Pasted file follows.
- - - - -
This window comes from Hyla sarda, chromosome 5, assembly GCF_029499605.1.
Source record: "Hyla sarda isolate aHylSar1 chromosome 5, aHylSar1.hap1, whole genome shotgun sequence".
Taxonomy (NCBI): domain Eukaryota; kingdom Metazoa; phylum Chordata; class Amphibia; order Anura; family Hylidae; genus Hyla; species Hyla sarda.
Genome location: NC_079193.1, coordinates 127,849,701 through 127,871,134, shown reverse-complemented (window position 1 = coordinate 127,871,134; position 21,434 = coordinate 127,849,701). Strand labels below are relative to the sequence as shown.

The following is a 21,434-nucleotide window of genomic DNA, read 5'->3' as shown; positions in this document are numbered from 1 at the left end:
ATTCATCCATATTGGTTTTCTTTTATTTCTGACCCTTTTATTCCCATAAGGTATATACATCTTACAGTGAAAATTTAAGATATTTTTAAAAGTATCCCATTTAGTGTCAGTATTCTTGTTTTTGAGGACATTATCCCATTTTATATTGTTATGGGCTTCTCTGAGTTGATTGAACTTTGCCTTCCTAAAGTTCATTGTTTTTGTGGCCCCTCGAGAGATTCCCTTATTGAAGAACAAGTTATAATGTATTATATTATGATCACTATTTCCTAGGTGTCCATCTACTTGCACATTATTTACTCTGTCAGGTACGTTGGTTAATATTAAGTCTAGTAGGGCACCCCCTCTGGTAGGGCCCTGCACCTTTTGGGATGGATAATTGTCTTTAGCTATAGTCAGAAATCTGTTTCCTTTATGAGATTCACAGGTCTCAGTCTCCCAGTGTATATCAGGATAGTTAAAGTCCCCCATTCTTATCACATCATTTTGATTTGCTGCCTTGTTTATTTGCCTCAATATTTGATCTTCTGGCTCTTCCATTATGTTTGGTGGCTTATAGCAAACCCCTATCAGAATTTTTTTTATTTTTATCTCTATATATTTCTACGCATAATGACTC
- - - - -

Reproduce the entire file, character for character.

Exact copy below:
This window comes from Hyla sarda, chromosome 5, assembly GCF_029499605.1.
Source record: "Hyla sarda isolate aHylSar1 chromosome 5, aHylSar1.hap1, whole genome shotgun sequence".
Taxonomy (NCBI): domain Eukaryota; kingdom Metazoa; phylum Chordata; class Amphibia; order Anura; family Hylidae; genus Hyla; species Hyla sarda.
Genome location: NC_079193.1, coordinates 127,849,701 through 127,871,134, shown reverse-complemented (window position 1 = coordinate 127,871,134; position 21,434 = coordinate 127,849,701). Strand labels below are relative to the sequence as shown.

The following is a 21,434-nucleotide window of genomic DNA, read 5'->3' as shown; positions in this document are numbered from 1 at the left end:
ATTCATCCATATTGGTTTTCTTTTATTTCTGACCCTTTTATTCCCATAAGGTATATACATCTTACAGTGAAAATTTAAGATATTTTTAAAAGTATCCCATTTAGTGTCAGTATTCTTGTTTTTGAGGACATTATCCCATTTTATATTGTTATGGGCTTCTCTGAGTTGATTGAACTTTGCCTTCCTAAAGTTCATTGTTTTTGTGGCCCCTCGAGAGATTCCCTTATTGAAGAACAAGTTATAATGTATTATATTATGATCACTATTTCCTAGGTGTCCATCTACTTGCACATTATTTACTCTGTCAGGTACGTTGGTTAATATTAAGTCTAGTAGGGCACCCCCTCTGGTAGGGCCCTGCACCTTTTGGGATGGATAATTGTCTTTAGCTATAGTCAGAAATCTGTTTCCTTTATGAGATTCACAGGTCTCAGTCTCCCAGTGTATATCAGGATAGTTAAAGTCCCCCATTCTTATCACATCATTTTGATTTGCTGCCTTGTTTATTTGCCTCAATATTTGATCTTCTGGCTCTTCCATTATGTTTGGTGGCTTATAGCAAACCCCTATCAGAATTTTTTTTATTTTTATCTCTATATATTTCTACGCATAATGACTC